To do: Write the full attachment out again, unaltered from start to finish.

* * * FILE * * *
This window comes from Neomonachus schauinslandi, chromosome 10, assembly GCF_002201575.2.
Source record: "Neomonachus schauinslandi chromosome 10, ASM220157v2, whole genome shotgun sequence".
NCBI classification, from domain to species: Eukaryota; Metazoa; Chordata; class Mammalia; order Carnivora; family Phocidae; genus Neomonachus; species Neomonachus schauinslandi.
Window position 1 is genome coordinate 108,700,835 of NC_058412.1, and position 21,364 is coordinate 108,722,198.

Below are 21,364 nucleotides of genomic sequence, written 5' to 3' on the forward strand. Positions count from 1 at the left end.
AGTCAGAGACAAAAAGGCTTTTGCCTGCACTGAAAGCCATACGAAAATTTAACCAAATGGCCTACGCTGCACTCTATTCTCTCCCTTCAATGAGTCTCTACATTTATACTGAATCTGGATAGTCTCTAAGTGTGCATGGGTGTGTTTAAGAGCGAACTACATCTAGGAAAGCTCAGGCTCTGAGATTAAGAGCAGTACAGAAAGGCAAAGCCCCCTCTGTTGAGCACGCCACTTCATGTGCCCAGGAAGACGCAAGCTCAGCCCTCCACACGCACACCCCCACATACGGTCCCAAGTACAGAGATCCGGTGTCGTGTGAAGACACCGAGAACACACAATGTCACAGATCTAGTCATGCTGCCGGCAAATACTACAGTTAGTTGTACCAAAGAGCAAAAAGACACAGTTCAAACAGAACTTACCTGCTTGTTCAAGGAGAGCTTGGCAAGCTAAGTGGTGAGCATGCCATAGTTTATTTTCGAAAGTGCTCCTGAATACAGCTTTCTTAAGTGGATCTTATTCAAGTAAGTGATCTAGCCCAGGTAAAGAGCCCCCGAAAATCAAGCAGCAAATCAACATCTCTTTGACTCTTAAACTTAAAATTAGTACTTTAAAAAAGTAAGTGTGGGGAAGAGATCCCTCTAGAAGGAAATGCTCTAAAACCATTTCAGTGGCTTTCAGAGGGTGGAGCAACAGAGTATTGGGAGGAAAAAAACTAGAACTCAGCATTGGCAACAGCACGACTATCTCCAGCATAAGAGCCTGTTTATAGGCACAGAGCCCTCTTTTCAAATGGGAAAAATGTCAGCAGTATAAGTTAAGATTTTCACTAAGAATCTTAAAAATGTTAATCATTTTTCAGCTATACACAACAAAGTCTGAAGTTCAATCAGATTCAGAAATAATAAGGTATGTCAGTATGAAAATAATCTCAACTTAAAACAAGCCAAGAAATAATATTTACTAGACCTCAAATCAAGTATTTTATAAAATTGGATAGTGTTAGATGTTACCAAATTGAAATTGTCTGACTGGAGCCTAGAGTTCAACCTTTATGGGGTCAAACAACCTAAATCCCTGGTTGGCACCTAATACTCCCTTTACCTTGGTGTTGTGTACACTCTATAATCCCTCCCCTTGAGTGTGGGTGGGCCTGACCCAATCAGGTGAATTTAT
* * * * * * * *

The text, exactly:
This window comes from Neomonachus schauinslandi, chromosome 10, assembly GCF_002201575.2.
Source record: "Neomonachus schauinslandi chromosome 10, ASM220157v2, whole genome shotgun sequence".
NCBI classification, from domain to species: Eukaryota; Metazoa; Chordata; class Mammalia; order Carnivora; family Phocidae; genus Neomonachus; species Neomonachus schauinslandi.
Window position 1 is genome coordinate 108,700,835 of NC_058412.1, and position 21,364 is coordinate 108,722,198.

Below are 21,364 nucleotides of genomic sequence, written 5' to 3' on the forward strand. Positions count from 1 at the left end.
AGTCAGAGACAAAAAGGCTTTTGCCTGCACTGAAAGCCATACGAAAATTTAACCAAATGGCCTACGCTGCACTCTATTCTCTCCCTTCAATGAGTCTCTACATTTATACTGAATCTGGATAGTCTCTAAGTGTGCATGGGTGTGTTTAAGAGCGAACTACATCTAGGAAAGCTCAGGCTCTGAGATTAAGAGCAGTACAGAAAGGCAAAGCCCCCTCTGTTGAGCACGCCACTTCATGTGCCCAGGAAGACGCAAGCTCAGCCCTCCACACGCACACCCCCACATACGGTCCCAAGTACAGAGATCCGGTGTCGTGTGAAGACACCGAGAACACACAATGTCACAGATCTAGTCATGCTGCCGGCAAATACTACAGTTAGTTGTACCAAAGAGCAAAAAGACACAGTTCAAACAGAACTTACCTGCTTGTTCAAGGAGAGCTTGGCAAGCTAAGTGGTGAGCATGCCATAGTTTATTTTCGAAAGTGCTCCTGAATACAGCTTTCTTAAGTGGATCTTATTCAAGTAAGTGATCTAGCCCAGGTAAAGAGCCCCCGAAAATCAAGCAGCAAATCAACATCTCTTTGACTCTTAAACTTAAAATTAGTACTTTAAAAAAGTAAGTGTGGGGAAGAGATCCCTCTAGAAGGAAATGCTCTAAAACCATTTCAGTGGCTTTCAGAGGGTGGAGCAACAGAGTATTGGGAGGAAAAAAACTAGAACTCAGCATTGGCAACAGCACGACTATCTCCAGCATAAGAGCCTGTTTATAGGCACAGAGCCCTCTTTTCAAATGGGAAAAATGTCAGCAGTATAAGTTAAGATTTTCACTAAGAATCTTAAAAATGTTAATCATTTTTCAGCTATACACAACAAAGTCTGAAGTTCAATCAGATTCAGAAATAATAAGGTATGTCAGTATGAAAATAATCTCAACTTAAAACAAGCCAAGAAATAATATTTACTAGACCTCAAATCAAGTATTTTATAAAATTGGATAGTGTTAGATGTTACCAAATTGAAATTGTCTGACTGGAGCCTAGAGTTCAACCTTTATGGGGTCAAACAACCTAAATCCCTGGTTGGCACCTAATACTCCCTTTACCTTGGTGTTGTGTACACTCTATAATCCCTCCCCTTGAGTGTGGGTGGGCCTGACCCAATCAGGTGAATTTAT